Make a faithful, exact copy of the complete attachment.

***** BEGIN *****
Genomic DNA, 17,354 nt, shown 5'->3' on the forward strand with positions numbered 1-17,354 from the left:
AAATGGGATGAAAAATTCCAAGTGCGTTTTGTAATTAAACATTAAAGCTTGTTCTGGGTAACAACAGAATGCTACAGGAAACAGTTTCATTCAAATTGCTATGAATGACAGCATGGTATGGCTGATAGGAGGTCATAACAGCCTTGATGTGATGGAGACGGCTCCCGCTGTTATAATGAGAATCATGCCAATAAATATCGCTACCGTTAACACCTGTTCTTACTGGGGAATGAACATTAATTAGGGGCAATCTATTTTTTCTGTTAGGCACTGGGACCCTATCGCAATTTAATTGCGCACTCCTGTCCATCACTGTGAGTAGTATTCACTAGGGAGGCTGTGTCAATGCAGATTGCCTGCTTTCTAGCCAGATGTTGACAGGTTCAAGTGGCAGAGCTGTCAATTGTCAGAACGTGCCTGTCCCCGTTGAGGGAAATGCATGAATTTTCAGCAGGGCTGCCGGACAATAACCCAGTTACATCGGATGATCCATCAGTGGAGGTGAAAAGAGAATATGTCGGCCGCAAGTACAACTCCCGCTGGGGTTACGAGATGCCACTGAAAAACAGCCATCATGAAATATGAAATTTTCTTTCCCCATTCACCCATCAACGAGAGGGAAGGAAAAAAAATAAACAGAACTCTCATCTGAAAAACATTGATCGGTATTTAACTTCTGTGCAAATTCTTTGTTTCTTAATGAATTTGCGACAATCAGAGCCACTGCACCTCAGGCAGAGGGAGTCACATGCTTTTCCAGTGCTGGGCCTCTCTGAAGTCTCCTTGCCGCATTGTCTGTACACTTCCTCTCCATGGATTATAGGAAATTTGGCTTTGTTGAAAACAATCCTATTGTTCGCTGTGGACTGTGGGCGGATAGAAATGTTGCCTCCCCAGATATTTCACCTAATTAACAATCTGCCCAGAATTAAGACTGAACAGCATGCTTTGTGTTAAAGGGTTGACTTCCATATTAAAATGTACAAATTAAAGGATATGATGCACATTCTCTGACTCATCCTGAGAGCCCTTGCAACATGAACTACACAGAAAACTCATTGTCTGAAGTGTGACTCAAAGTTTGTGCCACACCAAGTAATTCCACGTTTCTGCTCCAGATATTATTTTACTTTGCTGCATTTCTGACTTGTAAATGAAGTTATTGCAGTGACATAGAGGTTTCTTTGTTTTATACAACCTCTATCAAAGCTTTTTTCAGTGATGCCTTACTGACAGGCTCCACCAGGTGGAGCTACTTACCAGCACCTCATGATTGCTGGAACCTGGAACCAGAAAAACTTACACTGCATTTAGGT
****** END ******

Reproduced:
Genomic DNA, 17,354 nt, shown 5'->3' on the forward strand with positions numbered 1-17,354 from the left:
AAATGGGATGAAAAATTCCAAGTGCGTTTTGTAATTAAACATTAAAGCTTGTTCTGGGTAACAACAGAATGCTACAGGAAACAGTTTCATTCAAATTGCTATGAATGACAGCATGGTATGGCTGATAGGAGGTCATAACAGCCTTGATGTGATGGAGACGGCTCCCGCTGTTATAATGAGAATCATGCCAATAAATATCGCTACCGTTAACACCTGTTCTTACTGGGGAATGAACATTAATTAGGGGCAATCTATTTTTTCTGTTAGGCACTGGGACCCTATCGCAATTTAATTGCGCACTCCTGTCCATCACTGTGAGTAGTATTCACTAGGGAGGCTGTGTCAATGCAGATTGCCTGCTTTCTAGCCAGATGTTGACAGGTTCAAGTGGCAGAGCTGTCAATTGTCAGAACGTGCCTGTCCCCGTTGAGGGAAATGCATGAATTTTCAGCAGGGCTGCCGGACAATAACCCAGTTACATCGGATGATCCATCAGTGGAGGTGAAAAGAGAATATGTCGGCCGCAAGTACAACTCCCGCTGGGGTTACGAGATGCCACTGAAAAACAGCCATCATGAAATATGAAATTTTCTTTCCCCATTCACCCATCAACGAGAGGGAAGGAAAAAAAATAAACAGAACTCTCATCTGAAAAACATTGATCGGTATTTAACTTCTGTGCAAATTCTTTGTTTCTTAATGAATTTGCGACAATCAGAGCCACTGCACCTCAGGCAGAGGGAGTCACATGCTTTTCCAGTGCTGGGCCTCTCTGAAGTCTCCTTGCCGCATTGTCTGTACACTTCCTCTCCATGGATTATAGGAAATTTGGCTTTGTTGAAAACAATCCTATTGTTCGCTGTGGACTGTGGGCGGATAGAAATGTTGCCTCCCCAGATATTTCACCTAATTAACAATCTGCCCAGAATTAAGACTGAACAGCATGCTTTGTGTTAAAGGGTTGACTTCCATATTAAAATGTACAAATTAAAGGATATGATGCACATTCTCTGACTCATCCTGAGAGCCCTTGCAACATGAACTACACAGAAAACTCATTGTCTGAAGTGTGACTCAAAGTTTGTGCCACACCAAGTAATTCCACGTTTCTGCTCCAGATATTATTTTACTTTGCTGCATTTCTGACTTGTAAATGAAGTTATTGCAGTGACATAGAGGTTTCTTTGTTTTATACAACCTCTATCAAAGCTTTTTTCAGTGATGCCTTACTGACAGGCTCCACCAGGTGGAGCTACTTACCAGCACCTCATGATTGCTGGAACCTGGAACCAGAAAAACTTACACTGCATTTAGGT